A STORY ABOUT A REAL MAN ^59
Forgetting about his mother, Alexei stood admiring the
girl and it seemed to him that he had never forgotten
her during these years and had been dreaming of this
t¥So that's what you are like now!" he said at last.
"Like what?" she inquired in a ringing, throaty voice
that was also quite unlike the one he had heard when
they were at school together.
A gust of wind blew round the corner and whistled
through the bare branches of the poplar-tree. The girl's
frock fluttered against her well-shaped legs. With a
ripple of laughter she stooped and held her frock down
with a simple, graceful movement.
"Like that!" answered Alexei, no longer concealing
"Well, like what?" the girl asked again, laughing.
The mother looked at the two young people for a
moment, smiled sadly and went on her way. But they kept
standing there admiring each other, chatting vivaciously,
interrupting each other and interspersing their conversa-
tion with exclamations, such as "D'you remember?...'4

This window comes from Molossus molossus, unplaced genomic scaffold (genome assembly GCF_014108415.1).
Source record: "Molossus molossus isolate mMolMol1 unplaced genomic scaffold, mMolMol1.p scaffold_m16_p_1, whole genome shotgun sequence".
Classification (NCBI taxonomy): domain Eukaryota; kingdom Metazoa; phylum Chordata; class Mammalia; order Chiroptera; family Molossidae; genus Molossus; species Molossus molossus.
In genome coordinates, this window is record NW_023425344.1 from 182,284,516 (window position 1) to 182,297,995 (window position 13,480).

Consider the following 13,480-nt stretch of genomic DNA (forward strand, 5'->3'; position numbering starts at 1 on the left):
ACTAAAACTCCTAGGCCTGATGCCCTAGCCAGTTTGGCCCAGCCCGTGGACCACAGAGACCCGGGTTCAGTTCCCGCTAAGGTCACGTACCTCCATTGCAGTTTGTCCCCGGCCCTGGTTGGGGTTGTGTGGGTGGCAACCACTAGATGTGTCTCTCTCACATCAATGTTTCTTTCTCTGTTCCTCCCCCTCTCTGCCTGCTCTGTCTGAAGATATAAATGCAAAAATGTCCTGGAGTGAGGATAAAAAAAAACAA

"D'you know?..." "Where is?..." "What's happened
They stood chatting like that for a long time until
Olya pointed to the windows of the near-by houses at
which, over geranium pots and sprigs of fir, inquisitive
faces could be seen.
"If you have time let's go to the riverside," suggested
Olya. Holding hands, a thing they had not done even as
children, and forgetting everything, they went to a tall
hill that ran steeply down to the river and from which
a magnificent view could be had of the broad expanse of
the Volga and of the solemn procession of ice floes on
its flood waters.
From that time onwards the mother rarely saw her
beloved son at home. Not usually fastidious about clothes,
he now ironed his trousers every day, polished the but-
tons of his uniform with chalk, put on his white-topped
peak cap with the Air Force badge, shaved his bristly
chin every day, and in the evening, after twisting and
turning in front of a mirror for a time, went to meet
Olya at the gates of the sawmill. In the day-time too he